The retail turnover has continued to increase in April 2016, seeing advances both year on year (19 percent) and as compared to the previous month (2.8 percent).

Food, beverages and tobacco products continued to be the main driver for this increase (27 percent), but followed closely by non-food products (17 percent). Fuels also posted an advance, of 8.8 percent.

While the monthly rise in retail turnover during this time of the year is mainly due to shopping done before the Easter holiday, this April non-food products saw a larger increase (3.5 percent) than foods (1.6 percent). Fuels registered a slight decrease of 0.2 percent.

Non-food sales up by 17.8 percent y-o-y are reflecting probably a bit better the consumer morale (coming from +11.4 percent y-o-y in Dec-15). It is also impacted by the 4ppt headline VAT cut to 20 percent in Jan-16, as the tax easing was known in advance for over half an year, which likely led to some inter-temporal consumption substitution,” showed Ciprian Dascalu, chief economist with ING Romania, in a statement.

However, the economist said, there is not yet reason for concern regarding “economic overheating,” as it might take time for the fundamentals to deteriorate, signalling an entrance into the danger zone.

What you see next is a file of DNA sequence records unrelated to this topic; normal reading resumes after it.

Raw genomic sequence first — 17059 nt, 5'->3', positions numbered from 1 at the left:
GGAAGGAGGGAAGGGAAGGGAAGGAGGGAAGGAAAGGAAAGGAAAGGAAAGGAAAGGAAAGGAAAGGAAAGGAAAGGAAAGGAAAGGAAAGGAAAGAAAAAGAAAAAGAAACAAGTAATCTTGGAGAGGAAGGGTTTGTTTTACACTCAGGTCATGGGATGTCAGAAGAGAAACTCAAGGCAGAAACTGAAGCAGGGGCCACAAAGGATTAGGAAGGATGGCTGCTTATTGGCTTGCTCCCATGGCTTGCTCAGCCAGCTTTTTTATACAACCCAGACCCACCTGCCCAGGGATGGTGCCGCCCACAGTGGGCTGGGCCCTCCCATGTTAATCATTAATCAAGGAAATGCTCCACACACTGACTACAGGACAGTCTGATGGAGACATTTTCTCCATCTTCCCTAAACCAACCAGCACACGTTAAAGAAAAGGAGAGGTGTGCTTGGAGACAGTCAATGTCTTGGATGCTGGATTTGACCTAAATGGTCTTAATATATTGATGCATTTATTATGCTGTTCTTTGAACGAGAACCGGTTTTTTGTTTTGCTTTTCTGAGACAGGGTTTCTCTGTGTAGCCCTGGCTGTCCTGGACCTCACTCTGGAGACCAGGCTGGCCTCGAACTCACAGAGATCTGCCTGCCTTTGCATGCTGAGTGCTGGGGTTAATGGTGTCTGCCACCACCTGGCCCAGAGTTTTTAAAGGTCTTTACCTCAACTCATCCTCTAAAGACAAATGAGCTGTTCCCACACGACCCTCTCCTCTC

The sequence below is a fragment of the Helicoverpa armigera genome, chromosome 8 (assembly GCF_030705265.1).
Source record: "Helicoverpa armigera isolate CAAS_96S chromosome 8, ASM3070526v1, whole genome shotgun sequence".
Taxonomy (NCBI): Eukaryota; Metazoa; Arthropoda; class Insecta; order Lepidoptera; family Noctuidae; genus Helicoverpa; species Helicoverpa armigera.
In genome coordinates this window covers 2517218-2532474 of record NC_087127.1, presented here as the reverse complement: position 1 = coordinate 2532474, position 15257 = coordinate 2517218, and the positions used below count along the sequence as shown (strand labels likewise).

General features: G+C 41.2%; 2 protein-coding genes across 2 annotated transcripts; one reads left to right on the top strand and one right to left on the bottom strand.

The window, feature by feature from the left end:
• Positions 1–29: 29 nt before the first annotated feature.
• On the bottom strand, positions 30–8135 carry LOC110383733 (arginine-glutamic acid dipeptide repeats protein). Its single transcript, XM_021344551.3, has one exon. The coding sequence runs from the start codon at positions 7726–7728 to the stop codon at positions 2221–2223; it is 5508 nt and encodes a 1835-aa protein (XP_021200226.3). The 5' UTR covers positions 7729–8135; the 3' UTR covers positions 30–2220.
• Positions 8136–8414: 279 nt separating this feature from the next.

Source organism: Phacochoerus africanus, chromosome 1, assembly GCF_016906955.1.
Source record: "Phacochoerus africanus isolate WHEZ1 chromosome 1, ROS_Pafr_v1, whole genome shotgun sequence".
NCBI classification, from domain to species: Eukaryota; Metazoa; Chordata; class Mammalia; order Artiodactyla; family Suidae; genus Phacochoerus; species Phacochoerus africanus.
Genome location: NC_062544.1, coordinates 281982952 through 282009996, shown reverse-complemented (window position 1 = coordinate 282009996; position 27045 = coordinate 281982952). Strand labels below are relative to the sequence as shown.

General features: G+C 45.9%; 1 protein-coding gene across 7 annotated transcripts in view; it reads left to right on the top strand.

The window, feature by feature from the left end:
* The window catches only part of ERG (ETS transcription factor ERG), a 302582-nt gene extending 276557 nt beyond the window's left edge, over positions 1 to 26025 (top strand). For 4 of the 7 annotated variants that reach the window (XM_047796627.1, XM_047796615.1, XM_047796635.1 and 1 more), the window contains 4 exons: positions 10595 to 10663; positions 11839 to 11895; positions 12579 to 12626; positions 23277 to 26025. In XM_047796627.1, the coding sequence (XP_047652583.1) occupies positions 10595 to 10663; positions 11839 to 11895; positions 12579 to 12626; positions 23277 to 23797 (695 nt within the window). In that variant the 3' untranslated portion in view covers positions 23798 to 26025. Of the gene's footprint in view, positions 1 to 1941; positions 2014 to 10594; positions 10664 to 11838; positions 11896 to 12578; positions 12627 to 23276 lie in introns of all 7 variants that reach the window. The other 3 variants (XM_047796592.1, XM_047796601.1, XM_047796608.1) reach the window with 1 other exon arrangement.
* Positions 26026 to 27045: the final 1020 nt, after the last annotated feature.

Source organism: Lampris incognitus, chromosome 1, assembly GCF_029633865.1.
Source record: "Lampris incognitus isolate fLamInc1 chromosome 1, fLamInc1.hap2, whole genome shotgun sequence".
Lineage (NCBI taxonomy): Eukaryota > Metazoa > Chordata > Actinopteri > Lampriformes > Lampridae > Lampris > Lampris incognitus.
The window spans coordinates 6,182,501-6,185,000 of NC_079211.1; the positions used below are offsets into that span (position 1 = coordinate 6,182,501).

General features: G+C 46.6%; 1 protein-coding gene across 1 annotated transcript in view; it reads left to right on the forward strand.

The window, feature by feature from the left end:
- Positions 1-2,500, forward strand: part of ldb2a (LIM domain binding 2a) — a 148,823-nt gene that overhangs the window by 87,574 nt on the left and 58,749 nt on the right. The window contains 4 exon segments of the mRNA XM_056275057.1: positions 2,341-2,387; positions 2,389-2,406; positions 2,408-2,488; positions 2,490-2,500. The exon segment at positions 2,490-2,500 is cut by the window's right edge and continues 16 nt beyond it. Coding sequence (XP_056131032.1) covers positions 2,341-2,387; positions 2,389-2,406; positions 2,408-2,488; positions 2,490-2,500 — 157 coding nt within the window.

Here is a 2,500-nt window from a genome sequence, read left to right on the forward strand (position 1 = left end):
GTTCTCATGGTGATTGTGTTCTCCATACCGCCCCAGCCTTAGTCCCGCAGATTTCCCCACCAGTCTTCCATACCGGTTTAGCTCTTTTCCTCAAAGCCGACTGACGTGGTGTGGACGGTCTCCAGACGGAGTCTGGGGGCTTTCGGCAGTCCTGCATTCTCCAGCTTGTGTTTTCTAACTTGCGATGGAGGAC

We also think that a significant part of the recent uptick is caused by a decrease in tax evasion following the recent tax cuts on top of an actual increase in consumption due to the economic cycle. Just to exemplify, following the VAT cut for food items from 24 percent to 9 percent mid-2015, the retail sales for food jumped by over 13 percent m-o-m; this would imply that consumers bought 13 percent more food (seasonally adjusted deflated volumes) in June 2015 than in May 2015. This is something we highly doubt, making us think that the actual tipping point (when potential overheating would turn into head-aches and imminent economic adjustments) is not that close,” Dascalu concludes.

Natalia Martian